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Modi Govt Paralysed, Farmers Prepare to Escalate Protests

Subodh Varma |
A prisoner of its dogma and arrogance, the government is leading the country into chaos and bankruptcy.

A massive tractor march was held on 7th January 2020 on the call of the farmers organisations

A massive tractor march was held on 7th January 2020 on the call of the farmers organisations

The failure of the eighth round of ‘talks’ held between farmers’ representatives and Central government ministers was expected. The ‘talks’ had always been more of optics and less of substance. Just two days before the January 8 meeting, the agriculture minister met some farmers who supported the three laws and declared that the government is meeting both sides and was confident that agitating farmers would realise the benefits of these laws.

Everybody, from Prime Minister Narendra Modi downward in the government to the ruling Bharatiya Janta Party, has been campaigning to extoll the benefits of these laws. So, it is no surprise that nothing moves in the so-called talks.

What will happen now?

The farmers' organisations that are leading the blockade of five highways entering the capital were prepared for this right from the beginning: they had declared that they were coming with six-months of food and provisions. Even before the seventh round of talks on January 4, the leadership had announced a programme of action that stretched right up to the Republic Day on January 26. The programme was:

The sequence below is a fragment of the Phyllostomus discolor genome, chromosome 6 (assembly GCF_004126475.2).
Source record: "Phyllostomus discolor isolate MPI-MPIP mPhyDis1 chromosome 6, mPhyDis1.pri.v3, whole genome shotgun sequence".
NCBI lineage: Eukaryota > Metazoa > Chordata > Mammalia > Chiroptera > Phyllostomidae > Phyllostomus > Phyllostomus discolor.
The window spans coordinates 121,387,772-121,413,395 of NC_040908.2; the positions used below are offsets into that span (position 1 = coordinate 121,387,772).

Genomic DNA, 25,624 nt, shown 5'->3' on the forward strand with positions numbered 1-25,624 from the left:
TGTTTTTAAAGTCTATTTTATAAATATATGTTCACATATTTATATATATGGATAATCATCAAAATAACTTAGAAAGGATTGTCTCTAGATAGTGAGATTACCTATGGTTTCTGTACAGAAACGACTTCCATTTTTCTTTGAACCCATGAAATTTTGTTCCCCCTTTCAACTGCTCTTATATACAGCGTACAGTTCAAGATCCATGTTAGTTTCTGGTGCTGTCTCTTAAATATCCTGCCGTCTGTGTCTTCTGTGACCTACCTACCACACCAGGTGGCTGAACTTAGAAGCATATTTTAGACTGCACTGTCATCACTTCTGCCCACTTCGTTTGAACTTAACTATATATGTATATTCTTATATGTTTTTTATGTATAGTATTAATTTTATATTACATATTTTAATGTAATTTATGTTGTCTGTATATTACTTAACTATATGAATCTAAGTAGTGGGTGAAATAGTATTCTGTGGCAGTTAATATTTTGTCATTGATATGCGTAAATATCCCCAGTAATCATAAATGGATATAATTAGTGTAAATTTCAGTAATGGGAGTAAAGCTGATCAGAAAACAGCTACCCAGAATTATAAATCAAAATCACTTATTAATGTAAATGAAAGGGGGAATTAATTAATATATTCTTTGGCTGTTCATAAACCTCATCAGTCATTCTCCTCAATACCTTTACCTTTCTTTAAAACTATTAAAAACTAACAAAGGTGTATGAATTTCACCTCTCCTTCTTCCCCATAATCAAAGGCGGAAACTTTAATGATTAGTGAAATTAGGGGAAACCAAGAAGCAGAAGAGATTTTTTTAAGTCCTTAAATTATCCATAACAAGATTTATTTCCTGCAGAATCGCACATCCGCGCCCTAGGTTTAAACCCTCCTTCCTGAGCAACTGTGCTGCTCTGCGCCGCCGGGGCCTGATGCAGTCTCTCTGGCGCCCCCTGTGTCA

The programme was

Govt is in Denial

This is uncharted territory for the six-year-old Modi government. It has never faced such a massive opposition, spread across the country, and so determined to outlast any war of attrition. The last time the government had a face-off with farmers was in 2015, when it was defending an ordinance that it had brought in for changes in the land acquisition law passed by the erstwhile United Progressive Alliance government in 2013. The Modi government was confronted with escalating unrest, further heightened by police firing in Mandsaur (Madhya Pradesh) that killed six farmers, and quickly backed off.

But that was then. It seems that the 2019 victory in the Lok Sabha elections and the subsequent railroading of its own agenda – abrogation of Article 370 in Jammu & Kashmir, a new citizenship law – has convinced it that it is invincible.

After the pandemic hit India early last year, the Modi government utilised the lockdown to push through a series of laws and policies that it thought were needed for India. These included, among others, the three farm laws, and a Bill to amend the existing electricity law. It had thought that there would be some ritual opposition that will peter out.

Such was the arrogance that even after a long-term ally, the Shiromani Akali Dal, quit the government, even after farmers in Punjab started blocking train traffic, the Modi government was – ostrich-like – unmoved. It was in denial, which is a very dangerous condition to be in if you are ruling a country.

Unlike any sensible and people-oriented ruling dispensation, the Modi government has been going about trying to sabotage or subvert the farmers’ movement.

Tactics to Puncture Farmers’ Movement